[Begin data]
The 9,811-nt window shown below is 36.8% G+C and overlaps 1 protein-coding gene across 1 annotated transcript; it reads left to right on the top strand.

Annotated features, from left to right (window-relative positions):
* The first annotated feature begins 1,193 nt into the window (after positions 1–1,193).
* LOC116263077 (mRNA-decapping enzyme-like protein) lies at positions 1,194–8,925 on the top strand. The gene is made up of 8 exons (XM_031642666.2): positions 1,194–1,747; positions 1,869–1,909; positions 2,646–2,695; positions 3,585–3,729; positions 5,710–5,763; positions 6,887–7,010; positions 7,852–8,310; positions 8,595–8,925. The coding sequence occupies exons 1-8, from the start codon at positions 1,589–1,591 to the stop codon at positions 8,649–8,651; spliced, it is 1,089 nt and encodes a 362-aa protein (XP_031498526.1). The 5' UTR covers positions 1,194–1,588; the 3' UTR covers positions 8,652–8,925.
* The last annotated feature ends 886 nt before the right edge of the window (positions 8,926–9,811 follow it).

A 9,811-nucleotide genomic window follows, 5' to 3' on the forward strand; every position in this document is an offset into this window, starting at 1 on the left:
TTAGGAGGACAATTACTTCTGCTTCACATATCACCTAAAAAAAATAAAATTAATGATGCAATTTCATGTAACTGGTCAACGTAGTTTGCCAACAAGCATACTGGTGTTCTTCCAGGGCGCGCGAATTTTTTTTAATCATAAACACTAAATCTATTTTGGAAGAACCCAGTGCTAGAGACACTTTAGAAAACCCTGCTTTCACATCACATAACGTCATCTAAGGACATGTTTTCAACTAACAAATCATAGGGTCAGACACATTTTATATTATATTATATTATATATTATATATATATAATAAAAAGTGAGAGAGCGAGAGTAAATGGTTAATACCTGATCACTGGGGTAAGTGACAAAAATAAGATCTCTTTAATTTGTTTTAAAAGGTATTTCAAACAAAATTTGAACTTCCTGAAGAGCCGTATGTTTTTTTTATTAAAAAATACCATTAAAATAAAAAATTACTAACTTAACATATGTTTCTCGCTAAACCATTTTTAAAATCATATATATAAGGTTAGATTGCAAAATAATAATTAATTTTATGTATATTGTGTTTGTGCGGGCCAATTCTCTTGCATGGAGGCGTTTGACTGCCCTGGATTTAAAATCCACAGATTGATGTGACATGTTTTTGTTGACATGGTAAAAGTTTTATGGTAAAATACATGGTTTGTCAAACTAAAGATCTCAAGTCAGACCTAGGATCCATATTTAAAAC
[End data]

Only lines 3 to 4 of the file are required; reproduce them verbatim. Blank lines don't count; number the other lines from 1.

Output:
* The first annotated feature begins 1,193 nt into the window (after positions 1–1,193).
* LOC116263077 (mRNA-decapping enzyme-like protein) lies at positions 1,194–8,925 on the top strand. The gene is made up of 8 exons (XM_031642666.2): positions 1,194–1,747; positions 1,869–1,909; positions 2,646–2,695; positions 3,585–3,729; positions 5,710–5,763; positions 6,887–7,010; positions 7,852–8,310; positions 8,595–8,925. The coding sequence occupies exons 1-8, from the start codon at positions 1,589–1,591 to the stop codon at positions 8,649–8,651; spliced, it is 1,089 nt and encodes a 362-aa protein (XP_031498526.1). The 5' UTR covers positions 1,194–1,588; the 3' UTR covers positions 8,652–8,925.